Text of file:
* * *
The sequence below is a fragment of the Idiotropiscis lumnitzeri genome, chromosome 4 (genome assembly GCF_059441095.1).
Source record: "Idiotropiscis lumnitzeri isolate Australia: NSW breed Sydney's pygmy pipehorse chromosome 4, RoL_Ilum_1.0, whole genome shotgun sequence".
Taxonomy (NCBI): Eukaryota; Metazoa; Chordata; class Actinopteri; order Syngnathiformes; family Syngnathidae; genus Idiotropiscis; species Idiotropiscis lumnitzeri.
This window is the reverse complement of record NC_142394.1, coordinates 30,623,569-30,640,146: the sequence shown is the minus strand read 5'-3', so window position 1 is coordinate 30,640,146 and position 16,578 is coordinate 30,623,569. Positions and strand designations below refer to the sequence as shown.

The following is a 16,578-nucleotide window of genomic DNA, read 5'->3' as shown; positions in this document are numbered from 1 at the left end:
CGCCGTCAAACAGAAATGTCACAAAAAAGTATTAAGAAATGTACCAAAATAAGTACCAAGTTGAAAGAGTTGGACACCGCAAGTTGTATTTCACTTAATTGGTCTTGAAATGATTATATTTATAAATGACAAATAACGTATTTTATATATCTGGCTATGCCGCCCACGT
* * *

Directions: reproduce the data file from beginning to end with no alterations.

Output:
The sequence below is a fragment of the Idiotropiscis lumnitzeri genome, chromosome 4 (genome assembly GCF_059441095.1).
Source record: "Idiotropiscis lumnitzeri isolate Australia: NSW breed Sydney's pygmy pipehorse chromosome 4, RoL_Ilum_1.0, whole genome shotgun sequence".
Taxonomy (NCBI): Eukaryota; Metazoa; Chordata; class Actinopteri; order Syngnathiformes; family Syngnathidae; genus Idiotropiscis; species Idiotropiscis lumnitzeri.
This window is the reverse complement of record NC_142394.1, coordinates 30,623,569-30,640,146: the sequence shown is the minus strand read 5'-3', so window position 1 is coordinate 30,640,146 and position 16,578 is coordinate 30,623,569. Positions and strand designations below refer to the sequence as shown.

The following is a 16,578-nucleotide window of genomic DNA, read 5'->3' as shown; positions in this document are numbered from 1 at the left end:
CGCCGTCAAACAGAAATGTCACAAAAAAGTATTAAGAAATGTACCAAAATAAGTACCAAGTTGAAAGAGTTGGACACCGCAAGTTGTATTTCACTTAATTGGTCTTGAAATGATTATATTTATAAATGACAAATAACGTATTTTATATATCTGGCTATGCCGCCCACGT